Whatever you do, don’t take the "out of sight, out of mind" approach and clog your garage and attic with unmarked boxes. You’ll regret it in five years when you have to move again. Either unpack and distribute the contents in appropriate rooms or donate the goods to charity. Save your storage space for seasonal décor and family mementos in labeled boxes.

Think Visibility, Accessibility, Flexibility – they’re the three tenets of organization. You’re more likely to use what you can see and easily access. Be open to reconfiguring and reorganizing storage spaces based on your family’s evolving needs.

Invest in a Few Smart Storage Solutions, such as:

Space-Saving Organization Tips by Room:

Here are a couple other sites with organizational tips that might come in handy.



Keeping College Kids Safe & Secure Online

When they’re not in class, college students spend most of their free time online–whether engaging in social media, researching papers or playing games. So college is a time when online security and safety are of paramount importance. Dangers range from annoyances such as viruses to serious identity and data theft scams that can quickly upend a college student’s semester.

For the latest tips and tricks on maintaining a safe online environment when your child is away at college, check out this informative piece from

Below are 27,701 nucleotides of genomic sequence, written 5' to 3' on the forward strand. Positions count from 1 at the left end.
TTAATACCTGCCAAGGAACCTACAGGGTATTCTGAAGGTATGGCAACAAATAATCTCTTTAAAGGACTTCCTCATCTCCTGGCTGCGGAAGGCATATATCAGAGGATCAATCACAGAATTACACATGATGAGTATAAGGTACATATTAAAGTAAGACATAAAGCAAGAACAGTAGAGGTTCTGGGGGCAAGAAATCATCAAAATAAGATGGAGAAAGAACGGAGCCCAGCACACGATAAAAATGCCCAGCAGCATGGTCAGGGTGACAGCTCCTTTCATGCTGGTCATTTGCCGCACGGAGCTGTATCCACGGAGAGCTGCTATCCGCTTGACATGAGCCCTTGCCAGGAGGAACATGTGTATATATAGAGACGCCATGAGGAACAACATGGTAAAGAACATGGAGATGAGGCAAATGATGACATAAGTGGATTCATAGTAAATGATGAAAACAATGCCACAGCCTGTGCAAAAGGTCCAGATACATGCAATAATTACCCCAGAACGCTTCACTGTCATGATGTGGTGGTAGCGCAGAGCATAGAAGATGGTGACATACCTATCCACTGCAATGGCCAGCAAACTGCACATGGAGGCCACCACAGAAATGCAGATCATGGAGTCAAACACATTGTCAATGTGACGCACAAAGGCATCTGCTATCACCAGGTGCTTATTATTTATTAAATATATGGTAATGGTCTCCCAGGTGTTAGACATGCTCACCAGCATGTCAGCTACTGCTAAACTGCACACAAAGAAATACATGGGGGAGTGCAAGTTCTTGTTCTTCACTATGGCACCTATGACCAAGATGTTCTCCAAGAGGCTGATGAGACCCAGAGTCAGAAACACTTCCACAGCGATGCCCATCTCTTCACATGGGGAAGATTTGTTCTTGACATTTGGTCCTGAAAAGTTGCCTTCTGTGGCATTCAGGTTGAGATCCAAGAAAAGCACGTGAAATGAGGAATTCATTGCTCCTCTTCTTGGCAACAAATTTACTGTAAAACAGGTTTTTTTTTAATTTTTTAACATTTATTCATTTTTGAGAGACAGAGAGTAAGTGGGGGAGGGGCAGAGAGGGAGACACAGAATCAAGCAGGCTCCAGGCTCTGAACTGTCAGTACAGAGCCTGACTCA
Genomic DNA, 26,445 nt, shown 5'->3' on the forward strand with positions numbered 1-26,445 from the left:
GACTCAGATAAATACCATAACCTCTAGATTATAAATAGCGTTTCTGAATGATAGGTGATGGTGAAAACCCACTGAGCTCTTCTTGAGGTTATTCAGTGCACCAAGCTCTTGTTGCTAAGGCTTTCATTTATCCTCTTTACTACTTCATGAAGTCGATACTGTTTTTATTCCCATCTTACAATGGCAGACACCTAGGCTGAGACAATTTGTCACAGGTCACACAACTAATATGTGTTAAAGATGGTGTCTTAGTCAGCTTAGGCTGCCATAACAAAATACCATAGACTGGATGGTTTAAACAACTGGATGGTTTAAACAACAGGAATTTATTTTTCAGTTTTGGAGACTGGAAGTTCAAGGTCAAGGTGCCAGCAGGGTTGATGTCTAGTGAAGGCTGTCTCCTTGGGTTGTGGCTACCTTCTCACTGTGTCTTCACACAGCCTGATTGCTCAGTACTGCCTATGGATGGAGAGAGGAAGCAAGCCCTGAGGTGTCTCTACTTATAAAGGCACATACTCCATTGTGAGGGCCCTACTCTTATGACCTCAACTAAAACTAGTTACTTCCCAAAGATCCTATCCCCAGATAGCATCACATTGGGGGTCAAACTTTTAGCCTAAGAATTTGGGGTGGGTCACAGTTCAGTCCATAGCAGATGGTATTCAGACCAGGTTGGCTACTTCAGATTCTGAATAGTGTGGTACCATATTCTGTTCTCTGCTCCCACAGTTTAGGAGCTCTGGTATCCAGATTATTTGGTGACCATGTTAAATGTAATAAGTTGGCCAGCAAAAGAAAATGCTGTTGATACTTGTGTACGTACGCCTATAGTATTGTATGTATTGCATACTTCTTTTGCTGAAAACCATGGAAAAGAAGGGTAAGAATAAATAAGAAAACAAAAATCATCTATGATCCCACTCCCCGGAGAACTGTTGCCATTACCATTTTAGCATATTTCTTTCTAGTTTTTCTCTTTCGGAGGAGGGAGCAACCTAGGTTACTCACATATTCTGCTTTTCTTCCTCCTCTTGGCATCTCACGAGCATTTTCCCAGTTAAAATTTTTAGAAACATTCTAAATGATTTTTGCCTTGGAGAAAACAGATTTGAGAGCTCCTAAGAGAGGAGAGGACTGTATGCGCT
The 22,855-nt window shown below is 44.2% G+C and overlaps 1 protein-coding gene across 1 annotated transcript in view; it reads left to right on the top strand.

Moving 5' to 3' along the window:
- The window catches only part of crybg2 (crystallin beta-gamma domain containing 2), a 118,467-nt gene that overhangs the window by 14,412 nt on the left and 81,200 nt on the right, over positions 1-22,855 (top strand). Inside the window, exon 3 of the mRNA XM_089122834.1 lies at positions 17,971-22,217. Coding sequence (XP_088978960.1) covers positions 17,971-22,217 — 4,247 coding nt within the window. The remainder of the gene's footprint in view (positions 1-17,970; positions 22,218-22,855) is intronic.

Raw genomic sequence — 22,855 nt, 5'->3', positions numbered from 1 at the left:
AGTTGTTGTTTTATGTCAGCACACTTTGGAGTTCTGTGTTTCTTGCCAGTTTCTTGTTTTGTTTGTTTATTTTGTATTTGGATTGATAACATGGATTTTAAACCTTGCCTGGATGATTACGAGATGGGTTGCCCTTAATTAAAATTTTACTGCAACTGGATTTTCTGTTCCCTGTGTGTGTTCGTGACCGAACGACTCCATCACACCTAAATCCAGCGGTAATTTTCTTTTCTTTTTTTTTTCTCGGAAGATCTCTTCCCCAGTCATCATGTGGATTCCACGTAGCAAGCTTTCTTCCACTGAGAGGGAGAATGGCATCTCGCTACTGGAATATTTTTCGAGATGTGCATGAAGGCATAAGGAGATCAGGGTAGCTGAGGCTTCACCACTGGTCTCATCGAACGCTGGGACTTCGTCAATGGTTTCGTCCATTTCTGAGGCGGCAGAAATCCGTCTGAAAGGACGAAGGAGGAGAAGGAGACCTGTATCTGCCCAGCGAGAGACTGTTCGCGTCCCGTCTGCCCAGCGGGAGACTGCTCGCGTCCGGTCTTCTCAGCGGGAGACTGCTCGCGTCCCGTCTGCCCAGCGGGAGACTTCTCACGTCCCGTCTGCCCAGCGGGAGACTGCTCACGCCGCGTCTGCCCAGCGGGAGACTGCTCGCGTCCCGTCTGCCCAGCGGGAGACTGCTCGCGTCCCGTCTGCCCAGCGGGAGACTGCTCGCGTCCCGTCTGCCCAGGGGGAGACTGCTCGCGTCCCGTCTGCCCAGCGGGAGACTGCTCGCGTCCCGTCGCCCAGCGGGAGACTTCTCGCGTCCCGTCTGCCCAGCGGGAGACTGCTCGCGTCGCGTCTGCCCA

Get the Apps You Need for College!

From banking to studying to finding where you parked your car at the homecoming game, we’ve got the apps you need to keep your life in order while you’re on and off campus this fall.

10 Apps for College



Summer Road Safety

As the summer starts to wind down, farming activity revs up. Wheat harvest begins the first wave of farm machinery and equipment to hit the pavement–and it only gets busier from there on. Here are a few tips to help keep everyone safe while traveling on the roads.

Farmers and Drivers:

Before passing farm machinery:

Remember, the best practice is to slow down, pay attention, and stay off of your cell phone while driving. Please be patient and courteous to each other when sharing the roadway.

You can refresh your safe driving practices by reviewing Nebraska’s Driver’s Manual –


10 Tips for Fighting Fraud

The best way to fight consumer fraud is to prevent it, and the best weapon to protect yourself against fraud is information. If you can identify a scam, recognize when a deal is "too good to be true," and know when to say "no," scam artists won’t stand a chance.

And remember: if it sounds too good to be true, it probably is.

Here are 10 tools you can use to fight fraud.

  1. Ignore all mail, phone and e–mail solicitations for foreign lottery promotions and investment opportunities. Consult with someone you know and trust to collaborate on your philanthropic and investment decisions.
  2. Always be cautious about submitting advance fees for any business or sweepstakes offer–no matter where the offer originates.
  3. Don’t trust e–mails or text messages that appear to be from your financial institution or a government agency that request your bank account or Social Security number. Legitimate institutions will never e–mail or text you to request details about your account or financial status.
  4. Shred financial documents and paperwork with personal information before you discard them.
  5. Don’t give out personal information on the phone, through the mail or over the Internet to persons or businesses that are unknown to you.